Ripple Effects: How Collaborations Reduce Contention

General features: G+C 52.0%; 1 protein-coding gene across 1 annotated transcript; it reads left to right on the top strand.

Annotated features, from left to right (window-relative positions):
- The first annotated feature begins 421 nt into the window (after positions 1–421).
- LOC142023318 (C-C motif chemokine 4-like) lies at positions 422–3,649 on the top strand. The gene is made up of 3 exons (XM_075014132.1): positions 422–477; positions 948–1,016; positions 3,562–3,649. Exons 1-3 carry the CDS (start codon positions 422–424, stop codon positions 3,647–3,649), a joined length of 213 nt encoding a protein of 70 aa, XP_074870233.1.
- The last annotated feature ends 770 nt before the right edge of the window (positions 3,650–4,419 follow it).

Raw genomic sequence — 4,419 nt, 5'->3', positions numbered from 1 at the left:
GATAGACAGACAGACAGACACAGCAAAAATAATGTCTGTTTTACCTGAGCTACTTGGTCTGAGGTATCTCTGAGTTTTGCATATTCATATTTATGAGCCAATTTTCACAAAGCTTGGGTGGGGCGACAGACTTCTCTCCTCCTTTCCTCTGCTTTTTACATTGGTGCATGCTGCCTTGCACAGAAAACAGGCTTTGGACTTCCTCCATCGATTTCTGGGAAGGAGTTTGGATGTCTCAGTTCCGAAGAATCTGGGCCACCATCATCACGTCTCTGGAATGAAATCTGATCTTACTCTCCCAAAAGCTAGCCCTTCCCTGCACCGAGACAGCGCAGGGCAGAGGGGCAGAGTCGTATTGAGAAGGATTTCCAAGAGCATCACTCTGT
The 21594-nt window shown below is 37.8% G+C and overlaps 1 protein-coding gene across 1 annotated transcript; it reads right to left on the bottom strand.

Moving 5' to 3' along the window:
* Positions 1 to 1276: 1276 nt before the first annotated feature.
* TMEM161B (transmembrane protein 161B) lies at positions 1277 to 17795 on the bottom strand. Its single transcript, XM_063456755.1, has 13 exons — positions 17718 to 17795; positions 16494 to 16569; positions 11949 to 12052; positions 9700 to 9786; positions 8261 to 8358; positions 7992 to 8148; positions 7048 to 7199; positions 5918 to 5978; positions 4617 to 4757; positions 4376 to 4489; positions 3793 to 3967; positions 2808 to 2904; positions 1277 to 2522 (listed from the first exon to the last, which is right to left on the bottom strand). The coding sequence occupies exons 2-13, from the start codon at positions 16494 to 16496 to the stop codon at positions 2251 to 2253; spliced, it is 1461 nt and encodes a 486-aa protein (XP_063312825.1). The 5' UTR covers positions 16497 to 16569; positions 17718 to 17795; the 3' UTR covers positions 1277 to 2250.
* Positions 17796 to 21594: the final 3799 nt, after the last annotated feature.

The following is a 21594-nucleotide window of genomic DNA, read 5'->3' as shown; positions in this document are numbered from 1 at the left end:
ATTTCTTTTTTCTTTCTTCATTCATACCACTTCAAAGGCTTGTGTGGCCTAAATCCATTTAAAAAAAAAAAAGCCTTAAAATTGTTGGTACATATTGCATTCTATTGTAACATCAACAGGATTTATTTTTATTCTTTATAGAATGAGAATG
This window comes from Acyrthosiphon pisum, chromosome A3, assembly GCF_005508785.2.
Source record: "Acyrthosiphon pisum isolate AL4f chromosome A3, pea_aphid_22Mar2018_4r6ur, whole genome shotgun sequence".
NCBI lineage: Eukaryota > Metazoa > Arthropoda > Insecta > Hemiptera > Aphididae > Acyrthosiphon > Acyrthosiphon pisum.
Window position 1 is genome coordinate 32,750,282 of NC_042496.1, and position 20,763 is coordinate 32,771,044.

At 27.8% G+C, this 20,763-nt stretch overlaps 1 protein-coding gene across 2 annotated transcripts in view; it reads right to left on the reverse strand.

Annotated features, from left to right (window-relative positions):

Prior work suggests firms can reduce stakeholder contention (e.g., lawsuits, protests) by establishing collaborations with those stakeholders. We explore when collaborations produce ripple effects beyond the firm’s partner to attenuate contention from a broader set of stakeholders. Using variation in the willingness of firms and stakeholders to collaborate exogenous to contention to account for selection, our examination of contentious and collaborative interactions between 136 environmental movement organizations and 600 large U.S. firms reveals that collaborations reduce contention against firms through two pathways: signaling and relational. As evidence of a signaling mechanism, we find that firms experience a decrease in contentious challenges from a movement after they collaborate with a more contentious activist in that movement, provided their partner can signal the authenticity of its motive for collaboration. As evidence of a relational mechanism, we find that firms face less contention when an activist with which they collaborate has more board interlocks with other activists in the movement. Bilateral collaborations with a well-connected activist are particularly useful because the partner is more motivated to share affirming information about the firm. Our findings also generalize to stakeholder criticism beyond movement organizations, suggesting collaborations are powerful means by which firms can exploit the identity and networks of stakeholder partners to fashion less contentious environments.

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